Tips for Teachers
Posted on Friday, December 1, 2000 at 4:18 pm in Teacher Resources
At this year's MITC Reunion, teachers from all over MN gathered to share successes, frustrations, and new ideas for teaching with monarchs. Here are some of their tips.
1. Create-A-Cage: If your students take larvae home, have them "invent" an ideal cage as a way of increasing their personal investment in the project. Georgie Molitor's students had to design a quality cage, and her her seal of approval, before taking larvae home.
2. Give a Gift: Many teachers develop students' public speaking skills by having them visit other classrooms to share fascinating monarch facts. As an added element of interest, Mardi Knudson and Laura Matthieson's students gave a pupa to the classrooms they visited so that those students could enjoy the excitement of emergence.
3. Make a Field Guide (and really use it): Trina Wentzel's urban school is near a home for elderly citizens. The school has a beautiful peace garden that many of their neighbors enjoy. Her students created field guides of the plant and butterfly species found in the garden, and gave these guides to seniors to use on their visits. Don't have a school garden? Look for a community garden or prairie restoration near your school and "adopt" it.
4. Improve Journal Quality: We all imagine that our intermediate and middle school students will have plenty to write about once they meet a monarch. We are often aghast when some students have nothing to write. Barb Brown solved this problem by displaying a different prompt for each journal entry. For example: Comment on your larva's behavior and appearance. Make a prediction, describe a change, and ask a question.
5. Create "Magic" Measurement Tools: De Cansler taught us to make measurement easier by copying a clear ruler several times onto transparency film. Cut the rulers out and place them in larval containers for measurement that reduces larval handling.
6. Maximize "Monarch Mishaps": Mardi Knudson and Theresa Root had suggestions to improve "Monarch Mishaps" (3-6 and Middle School Curriculum Guides). Explain the game and assign roles one day, then review roles and rules and play the game the next day. the first time through, only play the game for 5 minutes. Discuss what’s happening, make necessary adjustments, then play at least two more short games, changing roles for the last game. Use parent volunteers or extra students to count eggs, larvae and adults at the end of the game. Debrief the game on the following day, when students are fresh.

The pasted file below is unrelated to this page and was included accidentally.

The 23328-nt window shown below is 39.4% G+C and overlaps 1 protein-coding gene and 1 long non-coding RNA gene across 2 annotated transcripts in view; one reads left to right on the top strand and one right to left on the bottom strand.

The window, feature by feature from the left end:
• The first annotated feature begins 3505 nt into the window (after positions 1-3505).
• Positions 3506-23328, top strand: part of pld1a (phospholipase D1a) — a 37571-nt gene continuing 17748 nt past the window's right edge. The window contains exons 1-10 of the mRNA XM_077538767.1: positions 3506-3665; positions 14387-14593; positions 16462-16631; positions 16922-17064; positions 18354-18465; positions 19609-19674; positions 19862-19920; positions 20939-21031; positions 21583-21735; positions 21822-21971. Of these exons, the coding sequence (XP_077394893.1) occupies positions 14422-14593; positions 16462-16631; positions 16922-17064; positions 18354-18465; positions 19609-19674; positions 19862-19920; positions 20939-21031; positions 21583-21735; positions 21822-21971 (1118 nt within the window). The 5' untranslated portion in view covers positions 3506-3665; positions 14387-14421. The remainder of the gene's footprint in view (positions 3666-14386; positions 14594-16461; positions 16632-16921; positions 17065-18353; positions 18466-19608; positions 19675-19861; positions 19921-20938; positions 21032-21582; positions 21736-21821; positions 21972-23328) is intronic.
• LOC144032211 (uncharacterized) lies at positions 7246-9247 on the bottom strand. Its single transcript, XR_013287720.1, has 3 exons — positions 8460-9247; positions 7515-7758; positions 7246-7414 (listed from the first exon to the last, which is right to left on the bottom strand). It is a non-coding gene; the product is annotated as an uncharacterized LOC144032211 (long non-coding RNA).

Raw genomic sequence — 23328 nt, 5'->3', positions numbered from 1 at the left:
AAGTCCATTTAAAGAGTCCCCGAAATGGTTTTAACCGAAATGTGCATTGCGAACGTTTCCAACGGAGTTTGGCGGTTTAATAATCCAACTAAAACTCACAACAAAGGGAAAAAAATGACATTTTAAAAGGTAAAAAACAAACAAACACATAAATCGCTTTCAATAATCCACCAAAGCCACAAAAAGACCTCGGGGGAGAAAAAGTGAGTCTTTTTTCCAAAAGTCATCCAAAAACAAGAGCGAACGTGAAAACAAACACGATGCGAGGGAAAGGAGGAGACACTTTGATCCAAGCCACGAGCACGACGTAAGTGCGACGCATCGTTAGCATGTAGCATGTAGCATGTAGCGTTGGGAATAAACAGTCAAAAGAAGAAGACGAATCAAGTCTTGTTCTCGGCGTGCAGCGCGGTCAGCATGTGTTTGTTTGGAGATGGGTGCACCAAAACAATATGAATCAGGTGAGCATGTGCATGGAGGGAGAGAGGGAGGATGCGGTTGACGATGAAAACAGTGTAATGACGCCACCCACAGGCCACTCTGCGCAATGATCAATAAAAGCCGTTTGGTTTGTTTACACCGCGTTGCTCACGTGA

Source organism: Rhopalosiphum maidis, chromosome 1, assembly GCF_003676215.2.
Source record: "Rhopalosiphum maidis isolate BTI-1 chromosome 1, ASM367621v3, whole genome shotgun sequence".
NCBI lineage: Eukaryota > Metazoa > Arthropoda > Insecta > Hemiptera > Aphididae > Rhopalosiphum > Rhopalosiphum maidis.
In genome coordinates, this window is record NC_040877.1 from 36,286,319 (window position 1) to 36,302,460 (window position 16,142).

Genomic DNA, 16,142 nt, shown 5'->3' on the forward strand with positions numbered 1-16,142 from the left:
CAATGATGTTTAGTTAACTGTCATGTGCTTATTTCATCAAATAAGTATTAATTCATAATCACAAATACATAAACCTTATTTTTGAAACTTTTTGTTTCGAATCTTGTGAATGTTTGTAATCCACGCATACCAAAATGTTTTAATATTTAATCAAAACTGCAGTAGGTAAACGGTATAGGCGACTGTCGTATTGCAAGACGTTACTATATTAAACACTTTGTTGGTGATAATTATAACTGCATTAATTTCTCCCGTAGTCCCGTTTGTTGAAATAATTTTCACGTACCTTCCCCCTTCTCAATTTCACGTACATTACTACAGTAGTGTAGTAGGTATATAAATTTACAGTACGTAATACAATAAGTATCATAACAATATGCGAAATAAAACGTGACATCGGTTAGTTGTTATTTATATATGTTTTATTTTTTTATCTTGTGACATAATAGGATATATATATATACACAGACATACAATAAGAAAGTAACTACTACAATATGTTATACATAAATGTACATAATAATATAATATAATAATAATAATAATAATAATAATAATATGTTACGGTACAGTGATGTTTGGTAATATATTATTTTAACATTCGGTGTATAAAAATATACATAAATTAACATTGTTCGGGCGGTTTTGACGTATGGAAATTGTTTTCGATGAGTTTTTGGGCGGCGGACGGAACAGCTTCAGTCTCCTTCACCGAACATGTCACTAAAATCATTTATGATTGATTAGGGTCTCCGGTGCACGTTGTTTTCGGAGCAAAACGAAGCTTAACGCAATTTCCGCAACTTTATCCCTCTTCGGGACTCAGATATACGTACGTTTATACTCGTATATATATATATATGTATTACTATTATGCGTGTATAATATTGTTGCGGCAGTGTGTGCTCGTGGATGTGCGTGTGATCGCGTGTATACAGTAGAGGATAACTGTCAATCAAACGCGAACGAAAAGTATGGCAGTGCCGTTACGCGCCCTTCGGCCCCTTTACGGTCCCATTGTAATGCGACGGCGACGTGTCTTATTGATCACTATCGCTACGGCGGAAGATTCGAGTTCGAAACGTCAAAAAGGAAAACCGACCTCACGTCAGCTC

7. Develop a Question Pool: Cindy Petersen reminds us of the value of recording students' questions. She wrote questions on a visible board, adding to the list often. This was great for noting questions that the class itself answered over time, as well as a source of research ideas.
8. Change "Hypothesis" to "Possible Outcomes": When Students do research, they tend to see their research as "a failure" if their results don't reflect their chosen hypothesis. instead, get your student to think of all the possible outcomes of their experiment-- a list of the many hypotheticals that might ensue and why each might occur. This way, they won't be as tied to one result .
9. Make a Video or Slide Show: Several teachers documented the monarch rearing experience by making a video and slide show of their students' experiences and work. this is also a great tool to use when training other teachers or sharing with parents. Marcia Lunsford connected a Flexcam to her computer to record a larva transforming into a pupa, and a butterfly emerging. This is a great way to capture this event close up so that your students can see it (again and again!).